PARTIAL FREEDOM PROMISED NEXT MONTH SO POLITICIANS CAN PREPARE FOR ELECTIONS
POLITICIANS hope the government will finally ease the ban on political activities now that the plan to hold elections between February and May is starting to take shape and the junta’s road map to democracy is nearing an end.
Democrat Party’s deputy leader Ongart Klampaiboon said yesterday his party would not ask the National Council for Peace and Order (NCPO) to lift the ban right away, as the council knows what it should do to lead the country to democracy.
He also said the NCPO should be responsible for any consequences.
Political activities and assemblies have been banned since the junta took over in 2014. The ban has been justified as a move to avoid political turmoil.
Meanwhile, the junta has said it would partially lift the ban next month so parties can prepare for the upcoming elections.
Full freedom, however, will not be restored until every electoral legislation goes into effect for security and peacekeeping purposes, the junta said.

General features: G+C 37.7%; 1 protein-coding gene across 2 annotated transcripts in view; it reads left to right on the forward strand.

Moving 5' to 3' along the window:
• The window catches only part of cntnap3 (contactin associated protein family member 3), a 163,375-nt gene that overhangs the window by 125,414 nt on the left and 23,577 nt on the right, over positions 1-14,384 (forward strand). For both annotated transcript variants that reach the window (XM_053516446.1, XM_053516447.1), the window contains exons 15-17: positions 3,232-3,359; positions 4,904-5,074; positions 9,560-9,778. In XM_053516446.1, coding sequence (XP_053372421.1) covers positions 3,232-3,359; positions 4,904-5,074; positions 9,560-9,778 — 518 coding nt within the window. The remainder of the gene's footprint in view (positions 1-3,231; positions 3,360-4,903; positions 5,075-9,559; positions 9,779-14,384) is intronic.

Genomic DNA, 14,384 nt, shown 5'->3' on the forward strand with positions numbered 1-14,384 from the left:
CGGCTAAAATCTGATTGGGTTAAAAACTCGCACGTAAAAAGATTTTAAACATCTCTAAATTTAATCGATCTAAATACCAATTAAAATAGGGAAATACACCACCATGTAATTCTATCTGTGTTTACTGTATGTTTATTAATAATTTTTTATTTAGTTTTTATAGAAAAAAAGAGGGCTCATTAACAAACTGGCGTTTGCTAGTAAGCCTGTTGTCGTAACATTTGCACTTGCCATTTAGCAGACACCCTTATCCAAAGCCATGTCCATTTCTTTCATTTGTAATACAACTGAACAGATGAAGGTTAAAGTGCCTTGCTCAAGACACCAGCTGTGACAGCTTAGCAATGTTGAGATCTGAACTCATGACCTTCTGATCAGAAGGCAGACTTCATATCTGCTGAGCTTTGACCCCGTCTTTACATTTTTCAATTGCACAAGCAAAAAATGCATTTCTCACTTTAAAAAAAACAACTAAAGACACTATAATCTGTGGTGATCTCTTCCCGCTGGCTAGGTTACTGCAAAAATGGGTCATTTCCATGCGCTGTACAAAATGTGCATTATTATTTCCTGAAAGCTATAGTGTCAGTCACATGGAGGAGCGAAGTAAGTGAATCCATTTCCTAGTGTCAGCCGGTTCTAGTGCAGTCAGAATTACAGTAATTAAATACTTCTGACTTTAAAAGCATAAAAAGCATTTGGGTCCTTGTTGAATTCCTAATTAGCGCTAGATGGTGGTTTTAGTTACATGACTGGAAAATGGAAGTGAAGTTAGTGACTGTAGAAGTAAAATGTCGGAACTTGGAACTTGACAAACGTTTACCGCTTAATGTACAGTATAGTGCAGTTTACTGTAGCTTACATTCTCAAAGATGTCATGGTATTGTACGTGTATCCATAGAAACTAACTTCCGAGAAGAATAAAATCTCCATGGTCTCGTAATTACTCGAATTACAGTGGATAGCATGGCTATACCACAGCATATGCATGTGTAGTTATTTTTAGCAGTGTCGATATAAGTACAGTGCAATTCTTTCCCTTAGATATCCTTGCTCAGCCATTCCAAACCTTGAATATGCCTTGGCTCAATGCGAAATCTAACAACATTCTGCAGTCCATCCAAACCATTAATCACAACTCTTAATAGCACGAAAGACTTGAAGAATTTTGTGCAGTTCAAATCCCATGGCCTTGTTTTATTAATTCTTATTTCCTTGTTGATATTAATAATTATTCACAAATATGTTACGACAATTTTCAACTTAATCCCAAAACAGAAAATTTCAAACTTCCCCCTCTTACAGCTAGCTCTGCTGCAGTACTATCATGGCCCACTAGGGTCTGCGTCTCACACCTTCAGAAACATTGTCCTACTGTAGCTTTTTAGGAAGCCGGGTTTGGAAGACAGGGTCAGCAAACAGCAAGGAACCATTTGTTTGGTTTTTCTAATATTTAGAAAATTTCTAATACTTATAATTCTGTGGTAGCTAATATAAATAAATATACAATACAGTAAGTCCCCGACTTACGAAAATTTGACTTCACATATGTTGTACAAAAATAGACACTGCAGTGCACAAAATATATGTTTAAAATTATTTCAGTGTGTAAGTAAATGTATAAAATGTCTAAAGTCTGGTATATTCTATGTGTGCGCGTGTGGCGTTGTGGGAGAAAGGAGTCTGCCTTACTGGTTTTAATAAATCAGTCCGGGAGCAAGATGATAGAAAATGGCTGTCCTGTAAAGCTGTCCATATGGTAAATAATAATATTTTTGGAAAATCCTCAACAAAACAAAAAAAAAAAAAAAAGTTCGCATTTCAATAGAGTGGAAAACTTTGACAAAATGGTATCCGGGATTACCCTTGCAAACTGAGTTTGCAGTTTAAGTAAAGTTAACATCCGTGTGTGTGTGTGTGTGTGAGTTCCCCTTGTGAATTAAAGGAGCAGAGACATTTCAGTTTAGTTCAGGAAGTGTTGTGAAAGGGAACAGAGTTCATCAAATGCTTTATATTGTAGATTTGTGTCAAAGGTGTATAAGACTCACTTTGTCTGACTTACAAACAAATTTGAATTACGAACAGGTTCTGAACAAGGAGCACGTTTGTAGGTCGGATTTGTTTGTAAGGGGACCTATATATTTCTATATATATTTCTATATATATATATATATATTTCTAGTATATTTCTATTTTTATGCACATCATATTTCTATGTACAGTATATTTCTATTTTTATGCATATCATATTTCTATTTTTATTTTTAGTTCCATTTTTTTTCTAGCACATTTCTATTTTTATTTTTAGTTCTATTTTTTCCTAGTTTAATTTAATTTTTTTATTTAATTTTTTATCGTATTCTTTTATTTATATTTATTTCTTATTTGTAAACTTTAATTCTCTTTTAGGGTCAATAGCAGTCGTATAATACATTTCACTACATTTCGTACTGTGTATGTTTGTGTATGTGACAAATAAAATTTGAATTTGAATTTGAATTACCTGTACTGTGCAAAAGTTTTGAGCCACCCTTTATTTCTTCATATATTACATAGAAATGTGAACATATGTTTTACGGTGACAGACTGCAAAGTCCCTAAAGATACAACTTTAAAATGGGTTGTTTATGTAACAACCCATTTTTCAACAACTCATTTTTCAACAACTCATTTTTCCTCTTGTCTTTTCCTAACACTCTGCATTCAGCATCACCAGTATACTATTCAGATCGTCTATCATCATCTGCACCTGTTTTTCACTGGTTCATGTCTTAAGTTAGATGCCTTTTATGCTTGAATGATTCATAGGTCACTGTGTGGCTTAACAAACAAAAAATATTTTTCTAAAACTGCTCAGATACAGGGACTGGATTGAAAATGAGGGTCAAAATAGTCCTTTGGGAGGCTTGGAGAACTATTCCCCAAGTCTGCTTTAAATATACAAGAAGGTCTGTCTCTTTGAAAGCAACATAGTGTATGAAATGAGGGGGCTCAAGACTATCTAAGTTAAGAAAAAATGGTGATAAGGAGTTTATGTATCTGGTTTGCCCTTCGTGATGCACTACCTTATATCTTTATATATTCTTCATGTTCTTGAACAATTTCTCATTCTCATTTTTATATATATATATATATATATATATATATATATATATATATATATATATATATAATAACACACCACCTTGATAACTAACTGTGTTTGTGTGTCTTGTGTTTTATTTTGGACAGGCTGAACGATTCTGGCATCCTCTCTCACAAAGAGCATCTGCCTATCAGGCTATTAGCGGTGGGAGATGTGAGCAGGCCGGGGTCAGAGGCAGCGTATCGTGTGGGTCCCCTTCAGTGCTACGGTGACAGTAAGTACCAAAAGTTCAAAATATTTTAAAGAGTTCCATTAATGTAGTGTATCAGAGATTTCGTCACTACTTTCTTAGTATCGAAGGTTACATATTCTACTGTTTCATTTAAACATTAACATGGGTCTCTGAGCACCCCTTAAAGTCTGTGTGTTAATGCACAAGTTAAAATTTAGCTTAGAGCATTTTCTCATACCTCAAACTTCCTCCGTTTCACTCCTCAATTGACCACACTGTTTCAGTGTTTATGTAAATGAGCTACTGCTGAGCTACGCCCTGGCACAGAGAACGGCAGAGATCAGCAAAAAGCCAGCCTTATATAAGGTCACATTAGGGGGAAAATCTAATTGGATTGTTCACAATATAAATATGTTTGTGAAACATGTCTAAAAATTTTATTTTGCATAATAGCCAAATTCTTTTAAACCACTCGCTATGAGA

Ongart, however, said he did not see any signs of unrest breaking out.
“Everybody wants the country to return to democracy. Polls show that people want to vote. Nobody wants disorder anymore,” he said.
“Parties and politicians have been preparing to get back to work under a democratic rule. I don’t think anybody would want to create conflict. It would just not be acceptable to the public.”
Kosol Patama, former Pheu Thai Party MP for Nakhon Ratchasima, said his party was waiting for the NCPO to lift the ban as soon as possible, adding that Pheu Thai’s movements were always being closely watched by the authorities.
Once assembly is allowed, the party will select new executives, including a leader who will be nominated as a candidate for the premier’s post, he said.
Meanwhile, Kosol said, the party was working on its policies, adding that Pheu Thai is confident it |will keep its seats and gain even more in its stronghold in the Northeast.